• Hi Jenny, Like a few other comments, I didn't see your comment regarding soaking flour until now doing some major site maintenance, as I was having a bit of a spam problem. Now, as to how to use soaked flour in a recipe... that depends on the recipe. You do not always have to soak your flour. Sometimes, sprouted flour is better. You can use it just as you would regular flour, except that before it was harvested, it was allowed to be sprouted. This step mitigates the phytic acid issue and helps make it more digestible. Using sprouted flour means you don't need to do anything extra. Just make & bake your cookies. If you are interesting in trying sprouted flours, please check out the Links section in the sidebar on the left side of the screen. You'll see Cultures for Health. They sell sprouted flours and can answer just about any question you have regarding soaking and/or sprouted flour. Otherwise, soak your whole grain flour (don't bother with white flour, that has been processed beyond salvation) in yogurt, kefir, whey, whatever you're using. Mix the rest of the dry ingredients separately, and the rest of the wet ingredients separately. Then incorporate into your soaked flour. You may have to adjust the amount of liquid, perhaps using honey instead of sugar, or adding some additional milk at some stage, etc. Hope this helps! Cat
  • Hi again, Regarding: "For some recipes, like sourdough, you can add liquid left over from a previous batch of sauerkraut." I have a constant supply of excess sauerkraut liquid. Is sauerkraut liquid not advisable for general grain soaking because of how it would change the taste or because of a chemistry issue? Thanks again, Neal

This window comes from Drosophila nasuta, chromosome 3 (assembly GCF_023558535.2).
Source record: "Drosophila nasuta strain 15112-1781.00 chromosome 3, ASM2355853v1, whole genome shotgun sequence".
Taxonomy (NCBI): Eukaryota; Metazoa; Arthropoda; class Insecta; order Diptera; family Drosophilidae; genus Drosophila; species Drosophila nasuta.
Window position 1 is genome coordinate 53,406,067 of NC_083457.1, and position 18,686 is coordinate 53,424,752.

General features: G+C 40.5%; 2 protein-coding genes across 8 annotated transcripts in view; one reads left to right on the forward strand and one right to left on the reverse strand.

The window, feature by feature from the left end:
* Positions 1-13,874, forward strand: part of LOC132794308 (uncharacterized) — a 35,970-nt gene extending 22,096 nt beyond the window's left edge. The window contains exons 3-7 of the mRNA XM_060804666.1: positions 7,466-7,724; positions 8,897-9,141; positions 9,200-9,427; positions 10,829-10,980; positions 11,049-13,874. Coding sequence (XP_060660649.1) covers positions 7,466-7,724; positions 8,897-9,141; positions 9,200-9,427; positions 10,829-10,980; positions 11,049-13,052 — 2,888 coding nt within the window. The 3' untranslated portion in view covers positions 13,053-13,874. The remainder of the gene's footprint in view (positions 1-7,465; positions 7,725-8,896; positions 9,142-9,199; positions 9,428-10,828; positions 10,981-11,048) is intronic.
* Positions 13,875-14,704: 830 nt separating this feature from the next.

• Hi Neal, You can use the liquid to make sourdough because it's the same lactobacillus bacteria. Technically, you could use it to soak grains in general that you wanted to eat, because of that same bacteria. However, be careful of the salt content. It will come across in the flavor. When making a batch of bread, that's not such a big deal because you're taking a portion of the starter and mixing it with new flour, and it all gets spread throughout. When soaking oats for oatmeal, it could be noticeable saltier than you might like. I generally use whey left over from yogurt for soaking oatmeal, and the sauerkraut juice for starting other veggies, like pickled beets.